Theatre needs authentic and talented young voices, not just to survive but to grow and prosper. So, it’s a cause for celebration when one of those voices comes along. San Diego theatre goers can break out the champagne.
Over the next couple of months, we get two opportunities to experience the work of Tarell Alvin McCraney, whose breakout trilogy, The Brother/Sister Plays has excited audiences around the country, most recently at the Steppenwolf Theatre Ensemble, where Mr. McCraney is a company member.
Two of the three plays in the trilogy are scheduled to perform here, and the first, In the Red and Brown Water, opened Monday for a short run at the Mandell Weiss Forum, courtesy of UCSD’s Department of Theatre and Dance. The second, The Brothers Size, opens at the Old Globe’s White Theatre in January.
Mr. McCraney is clearly a theatrical heir of playwright August Wilson, and Mr. Wilson served as a mentor during his graduate playwriting education at Yale. Mr. McCraney’s work, like that of his mentor, is a product of big ideas and bold theatricality while at the same time honing to the cultural traditions of the African American community.
In the Red and Brown Water was the second play that Mr. McCraney wrote for the trilogy, but it is the first play in chronological time, and it serves not only to introduce characters who appear in the other plays but also to foreshadow the action of those plays. Each play stands on its own, but if you plan to see The Brothers Size next month you should have a deeper and richer experience by seeing In the Red and Brown Water first.
Subtitled “A Fast and Loose Play on Spanish Yerma and African Oya/Oba,” In the Red and Brown Water dizzyingly appropriates its theatricality from Spain’s García Lorca and its spirit from the Yoruba culture of central Africa. The plot comes from Lorca’s Yerma, a play about a barren woman who is shunned for being so by the local villagers. But, even though Mr. McCraney resets his play to a Louisiana housing project, he retains Lorca’s poetic style and some of Lorca’s storytelling methods.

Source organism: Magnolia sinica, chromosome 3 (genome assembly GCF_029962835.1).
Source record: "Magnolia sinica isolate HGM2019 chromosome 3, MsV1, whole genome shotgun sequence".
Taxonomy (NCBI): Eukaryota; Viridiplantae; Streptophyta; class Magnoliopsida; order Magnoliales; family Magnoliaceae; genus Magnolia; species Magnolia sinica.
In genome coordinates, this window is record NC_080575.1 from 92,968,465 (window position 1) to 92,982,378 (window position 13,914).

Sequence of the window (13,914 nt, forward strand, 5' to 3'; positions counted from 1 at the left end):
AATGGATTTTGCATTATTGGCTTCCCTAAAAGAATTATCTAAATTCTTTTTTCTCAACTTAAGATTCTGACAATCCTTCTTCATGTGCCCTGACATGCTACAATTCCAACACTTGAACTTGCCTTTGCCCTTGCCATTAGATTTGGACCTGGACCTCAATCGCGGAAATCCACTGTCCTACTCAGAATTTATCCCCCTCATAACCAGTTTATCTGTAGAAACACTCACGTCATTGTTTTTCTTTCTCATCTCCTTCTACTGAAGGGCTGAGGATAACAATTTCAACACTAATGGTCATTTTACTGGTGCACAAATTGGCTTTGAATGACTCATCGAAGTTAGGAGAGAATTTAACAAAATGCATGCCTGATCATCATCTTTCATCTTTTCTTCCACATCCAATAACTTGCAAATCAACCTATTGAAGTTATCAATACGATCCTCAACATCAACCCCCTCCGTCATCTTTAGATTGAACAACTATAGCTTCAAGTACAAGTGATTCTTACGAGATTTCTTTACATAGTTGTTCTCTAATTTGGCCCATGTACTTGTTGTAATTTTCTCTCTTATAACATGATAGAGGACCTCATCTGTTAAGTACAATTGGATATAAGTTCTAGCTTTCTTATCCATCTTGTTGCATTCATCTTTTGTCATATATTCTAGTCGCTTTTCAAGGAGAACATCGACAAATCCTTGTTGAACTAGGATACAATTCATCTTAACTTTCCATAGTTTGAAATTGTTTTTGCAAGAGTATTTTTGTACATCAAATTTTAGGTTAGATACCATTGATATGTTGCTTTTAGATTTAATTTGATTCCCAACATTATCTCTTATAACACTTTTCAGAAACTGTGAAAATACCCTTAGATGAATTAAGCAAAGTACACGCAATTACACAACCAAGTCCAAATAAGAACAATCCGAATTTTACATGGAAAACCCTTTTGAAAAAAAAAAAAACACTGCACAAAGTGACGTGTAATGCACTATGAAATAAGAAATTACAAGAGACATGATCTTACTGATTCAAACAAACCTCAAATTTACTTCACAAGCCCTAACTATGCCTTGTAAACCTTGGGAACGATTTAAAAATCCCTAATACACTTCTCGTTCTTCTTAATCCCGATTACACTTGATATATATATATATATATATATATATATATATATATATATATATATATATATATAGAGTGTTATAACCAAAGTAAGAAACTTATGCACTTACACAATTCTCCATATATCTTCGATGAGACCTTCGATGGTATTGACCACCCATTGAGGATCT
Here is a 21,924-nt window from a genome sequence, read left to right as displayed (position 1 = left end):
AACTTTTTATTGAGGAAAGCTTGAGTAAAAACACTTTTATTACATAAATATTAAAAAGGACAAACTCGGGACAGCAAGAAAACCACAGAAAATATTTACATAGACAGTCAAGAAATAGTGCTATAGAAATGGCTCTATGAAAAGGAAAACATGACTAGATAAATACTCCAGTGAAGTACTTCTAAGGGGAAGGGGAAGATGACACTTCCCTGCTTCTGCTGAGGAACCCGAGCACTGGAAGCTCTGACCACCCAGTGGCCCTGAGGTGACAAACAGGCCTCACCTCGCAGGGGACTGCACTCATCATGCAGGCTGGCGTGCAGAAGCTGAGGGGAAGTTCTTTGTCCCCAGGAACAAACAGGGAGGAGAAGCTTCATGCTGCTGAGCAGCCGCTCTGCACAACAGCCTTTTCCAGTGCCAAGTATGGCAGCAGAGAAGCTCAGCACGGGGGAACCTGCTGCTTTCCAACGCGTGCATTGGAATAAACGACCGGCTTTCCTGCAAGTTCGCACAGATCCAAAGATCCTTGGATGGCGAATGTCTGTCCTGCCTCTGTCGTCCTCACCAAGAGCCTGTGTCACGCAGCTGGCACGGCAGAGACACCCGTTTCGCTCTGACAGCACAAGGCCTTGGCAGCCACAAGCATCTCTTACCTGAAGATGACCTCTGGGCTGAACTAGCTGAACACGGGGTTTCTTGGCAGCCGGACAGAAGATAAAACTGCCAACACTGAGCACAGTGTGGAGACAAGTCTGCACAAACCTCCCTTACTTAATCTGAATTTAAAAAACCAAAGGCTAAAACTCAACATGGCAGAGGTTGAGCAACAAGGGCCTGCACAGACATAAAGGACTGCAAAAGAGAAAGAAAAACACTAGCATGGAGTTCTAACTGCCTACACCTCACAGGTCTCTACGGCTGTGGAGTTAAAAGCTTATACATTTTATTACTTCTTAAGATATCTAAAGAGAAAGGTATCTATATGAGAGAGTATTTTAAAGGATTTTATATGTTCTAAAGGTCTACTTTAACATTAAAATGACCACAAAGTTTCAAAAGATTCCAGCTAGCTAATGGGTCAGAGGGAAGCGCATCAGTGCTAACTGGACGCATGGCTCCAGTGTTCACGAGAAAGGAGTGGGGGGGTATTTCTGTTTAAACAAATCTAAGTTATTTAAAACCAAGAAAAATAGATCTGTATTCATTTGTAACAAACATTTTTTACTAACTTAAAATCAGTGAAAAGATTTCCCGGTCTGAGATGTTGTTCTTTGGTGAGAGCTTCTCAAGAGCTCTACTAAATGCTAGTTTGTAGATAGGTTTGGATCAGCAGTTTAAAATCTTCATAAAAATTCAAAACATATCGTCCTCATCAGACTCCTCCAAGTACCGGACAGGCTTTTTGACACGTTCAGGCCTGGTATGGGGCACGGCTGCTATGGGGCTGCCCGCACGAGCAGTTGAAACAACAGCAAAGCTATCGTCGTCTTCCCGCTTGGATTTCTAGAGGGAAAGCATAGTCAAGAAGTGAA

And, he overlays a very realistic tale of African American life with Yoruba ideas about how names predestine individuals by describing qualities that will dominate their lives. Indeed, Mr. McCraney’s character names reflect Yoruba deities and the qualities they represent. For example, Oya, Mr. McCraney’s heroine, is a runner and her primary life force comes from breathing, a quality of her Yoruban namesake. Other characters are similar: Elegba is the trickster, Ogun has a big heart, Shango represents virility, and Oshun (Shun for short) represents fertility and sensuality.
The tale Mr. McCreary tells is a lot more accessible than the rich tradition in which it is based. Oya (Chaz Hodges) excels at running, but she turns down a college scholarship to care for her ailing mother (Ngozi Anyanwu). Since she has not escaped the projects, she is courted by Shango (Ronald Washington) until he leaves for military service, and then Ogun Size (Gerard Joseph), a kind man who works hard and dreams of getting his own business going. When Oya does not become pregnant by either man, her world begins to fall apart, and her neighbor, Shun (Jasmine St. Clair), takes her place and becomes pregnant with Shango’s baby. Meanwhile, Oya’s godbrother, Elegba (Maurice Williams), who had an unrequited crush on her, gets another woman pregnant and is forced to confront not only his immature actions but his identity as a man. [php snippet=1]
Ogun Size, whose character is the only one that appears in all three plays, will become the focus of the second play, the three-character The Brothers Size. Elegba also appears in that play, and other characters from In the Red and Brown Water appear in the third play, Marcus: Or the Secret of Sweet.
UCSD theatre professor Gregory Wallace has coached his Red and Brown Water cast to perform with remarkable assurance, movingly portraying the script’s ritual and ceremony, pathos, and theatrical ecstasy. Before your eyes, the cast melds into an ensemble that supports the maxim that the whole is, indeed, greater than the sum of its parts.
Mr. McCraney’s remarkably unique voice should thrill serious San Diego play-goers. Make it a priority to catch In the Red and Black Water during its short run.